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40 Under 40

A helping hand with good business sense

40 Under 40

Providing a service to people in need has proven to be a rewarding career choice for our latest 40 Under 40 alumni.

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Joanna Howe
University of Adelaide / Associate Professor in Law

Howe is an expert on labour migration who is keen to inform both public opinion and policy on a vital economic and social issue.

The 39-year-old Adelaide Law School Associate Professor, Rhodes Scholar and PhD is a prolific published author and media commentator who has also advised governments and influenced labour market policy.

“As an immigrant myself, I understand the power of immigration done well,” Howe said.

“I know first-hand the myriad opportunities Australia can provide. But too often, immigration is used as a political tool and poorly designed immigration policies lead to unintended consequences – bottlenecks and shortages for employers and exploitation and vulnerability for workers. The success of a state like South Australia hinges upon an effective immigration program.”

Howe said her research had directly influenced the immigration policy of three successive federal governments, the development of the National Agriculture Workforce Strategy, and the piece rates decision by the Fair Work Commission.

“My academic career has been driven by two key commitments: first, to the pursuit of justice for vulnerable workers, and second, to applied and high-impact socio-legal research that addresses regulatory challenges arising from temporary labour migration, and makes it easier and simpler for employers to access overseas labour.”

Rule to live by? Real integrity is doing the right thing, knowing that nobody’s going to know whether you did it or not.

Lauren Whiting
Lift Cancer Care Services / Founder

Following the cancer diagnosis of a good friend, Whiting conceived Lift Cancer Care Services four years ago to provide cancer patients with evidence-based allied health treatments to improve their health outcomes.

The centre is staffed by clinicians with experience in oncology, and the services they offer are designed to support them along the continuum of their cancer experience.

Lift provides exercise specifically for people undergoing active cancer therapies, which can help to manage common side effects of cancer drugs and improve overall survival.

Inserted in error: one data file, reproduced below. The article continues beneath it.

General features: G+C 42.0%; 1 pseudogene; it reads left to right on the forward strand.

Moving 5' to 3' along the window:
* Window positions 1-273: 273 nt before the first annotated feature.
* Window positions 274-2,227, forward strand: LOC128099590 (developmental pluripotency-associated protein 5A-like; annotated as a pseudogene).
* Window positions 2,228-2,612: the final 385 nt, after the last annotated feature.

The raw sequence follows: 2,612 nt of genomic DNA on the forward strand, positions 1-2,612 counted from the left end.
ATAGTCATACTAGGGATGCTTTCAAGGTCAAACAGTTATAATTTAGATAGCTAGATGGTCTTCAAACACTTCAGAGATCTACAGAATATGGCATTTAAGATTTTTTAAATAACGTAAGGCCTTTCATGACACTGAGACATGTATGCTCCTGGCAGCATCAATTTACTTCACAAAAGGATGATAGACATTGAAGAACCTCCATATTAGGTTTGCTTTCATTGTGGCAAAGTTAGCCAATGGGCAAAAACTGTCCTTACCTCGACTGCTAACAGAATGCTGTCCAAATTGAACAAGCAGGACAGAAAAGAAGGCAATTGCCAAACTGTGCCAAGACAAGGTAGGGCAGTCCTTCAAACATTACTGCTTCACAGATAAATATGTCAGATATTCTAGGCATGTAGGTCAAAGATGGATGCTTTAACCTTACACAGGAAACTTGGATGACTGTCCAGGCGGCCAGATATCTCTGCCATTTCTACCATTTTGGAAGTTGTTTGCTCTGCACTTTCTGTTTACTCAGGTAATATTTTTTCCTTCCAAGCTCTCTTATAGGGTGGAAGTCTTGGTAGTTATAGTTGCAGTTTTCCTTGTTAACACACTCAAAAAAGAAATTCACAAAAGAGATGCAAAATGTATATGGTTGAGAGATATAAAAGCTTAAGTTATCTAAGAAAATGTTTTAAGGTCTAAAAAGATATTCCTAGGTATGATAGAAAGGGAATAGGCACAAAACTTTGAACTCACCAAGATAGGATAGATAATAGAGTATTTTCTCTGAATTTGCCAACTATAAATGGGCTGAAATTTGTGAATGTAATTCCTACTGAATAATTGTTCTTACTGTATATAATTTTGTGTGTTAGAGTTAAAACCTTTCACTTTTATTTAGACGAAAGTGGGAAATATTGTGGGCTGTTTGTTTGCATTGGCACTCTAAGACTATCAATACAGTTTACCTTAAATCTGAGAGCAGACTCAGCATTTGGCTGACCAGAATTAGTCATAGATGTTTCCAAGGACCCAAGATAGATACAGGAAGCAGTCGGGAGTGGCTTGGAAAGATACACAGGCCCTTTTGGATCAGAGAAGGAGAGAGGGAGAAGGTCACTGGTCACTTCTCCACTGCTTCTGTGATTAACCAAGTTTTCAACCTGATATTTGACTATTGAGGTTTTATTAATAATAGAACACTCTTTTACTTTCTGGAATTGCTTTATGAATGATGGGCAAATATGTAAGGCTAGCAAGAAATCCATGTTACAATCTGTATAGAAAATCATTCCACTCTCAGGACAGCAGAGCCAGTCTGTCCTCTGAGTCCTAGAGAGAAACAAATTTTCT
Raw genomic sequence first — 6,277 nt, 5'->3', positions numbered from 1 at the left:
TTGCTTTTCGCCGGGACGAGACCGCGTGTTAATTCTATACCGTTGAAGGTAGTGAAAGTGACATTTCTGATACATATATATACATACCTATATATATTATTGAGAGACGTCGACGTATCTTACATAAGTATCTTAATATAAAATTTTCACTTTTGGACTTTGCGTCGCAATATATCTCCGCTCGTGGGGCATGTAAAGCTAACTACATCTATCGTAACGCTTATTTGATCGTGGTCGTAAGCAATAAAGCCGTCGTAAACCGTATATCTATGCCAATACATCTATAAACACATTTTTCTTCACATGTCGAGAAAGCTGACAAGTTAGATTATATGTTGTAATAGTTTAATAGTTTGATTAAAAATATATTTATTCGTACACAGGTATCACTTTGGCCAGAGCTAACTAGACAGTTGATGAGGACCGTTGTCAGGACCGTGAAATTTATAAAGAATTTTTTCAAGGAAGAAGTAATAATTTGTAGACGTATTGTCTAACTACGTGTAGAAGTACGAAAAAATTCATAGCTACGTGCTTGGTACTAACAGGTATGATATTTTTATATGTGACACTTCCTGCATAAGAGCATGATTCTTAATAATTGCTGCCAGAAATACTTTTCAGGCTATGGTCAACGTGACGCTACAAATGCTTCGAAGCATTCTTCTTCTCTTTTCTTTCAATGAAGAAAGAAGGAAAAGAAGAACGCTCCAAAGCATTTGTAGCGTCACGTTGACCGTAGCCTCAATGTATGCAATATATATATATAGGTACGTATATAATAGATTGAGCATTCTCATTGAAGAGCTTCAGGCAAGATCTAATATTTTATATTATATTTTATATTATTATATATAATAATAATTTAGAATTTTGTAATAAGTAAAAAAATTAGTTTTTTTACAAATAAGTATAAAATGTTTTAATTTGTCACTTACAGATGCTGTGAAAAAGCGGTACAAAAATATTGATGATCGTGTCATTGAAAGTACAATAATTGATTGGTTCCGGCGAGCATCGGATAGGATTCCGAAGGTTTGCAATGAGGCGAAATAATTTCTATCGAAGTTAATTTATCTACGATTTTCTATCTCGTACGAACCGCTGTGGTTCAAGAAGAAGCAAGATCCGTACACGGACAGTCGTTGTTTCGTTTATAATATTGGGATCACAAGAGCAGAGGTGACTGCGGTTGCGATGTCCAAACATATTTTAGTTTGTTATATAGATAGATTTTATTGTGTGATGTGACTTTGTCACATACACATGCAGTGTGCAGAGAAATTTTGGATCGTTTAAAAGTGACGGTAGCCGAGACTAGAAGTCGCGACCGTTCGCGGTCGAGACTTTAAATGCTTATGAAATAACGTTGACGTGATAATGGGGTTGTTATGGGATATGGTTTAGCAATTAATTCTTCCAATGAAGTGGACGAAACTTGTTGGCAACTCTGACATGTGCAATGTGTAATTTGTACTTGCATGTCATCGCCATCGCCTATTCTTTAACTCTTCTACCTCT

Whiting, 39, is an oncology physiotherapist who has experienced firsthand how disjointed cancer services can be.

“We have brought together the allied health services these patients need in one location,” Whiting said.

“Improving physical function was important, but they also needed help with areas such as nutrition, lymphoedema and mental health.

“Disrupting a traditional and conservative industry has been and will continue to be difficult. Having the unwavering belief that my vision is achievable and refusing to give up is why Lift is still operating and growing.”

Looking to the future, Whiting plans on a second site in South Australia and also to take Lift interstate – her dream is to have one in every state and territory.

Last series you binged? Why Women Kill.

Nathan Freeman
Bungala Aboriginal Corporation / Catering and Training Manager

In the past four years, Freeman has established and grown Bungala’s Food Services Program from a canteen with two staff to a 16-employee operation, providing 520 meals per week to vulnerable people in Port Augusta, Whyalla, Quorn, Coober Pedy and Oodnadatta.

The food service also works in conjunction with aged care providers to supply meals through Commonwealth Home Support Program and Aged Care Packages.

But beyond its role as a service provider, the program also facilitates employment and training opportunities for long-term unemployed people and has a strong reputation as an employer of First Nations people in Port Augusta and the wider region.

Bungala currently has 10 staff and six trainees – all Aboriginal women – who work in the kitchen.

Through high-level stakeholder engagement with the Bungala board, government agencies and funding bodies, Freeman, 32, has helped transform the program from a small operation to a successful self-sustaining social enterprise.

“Establishing Bungala’s Food Services Program was difficult – it took a long time to be accepted in the Aboriginal community,” Freeman said.

“It was also a challenge professionally, transitioning from a chef to a manager in education, training and social services.

“Initially, the program wasn’t financially viable – we made a loss and there was a real threat that funding would be cut. I was given a year to turn it around and I did.”

Favourite pastime/activity that isn’t related to your work? Coaching Judo and training at my local CrossFit gym

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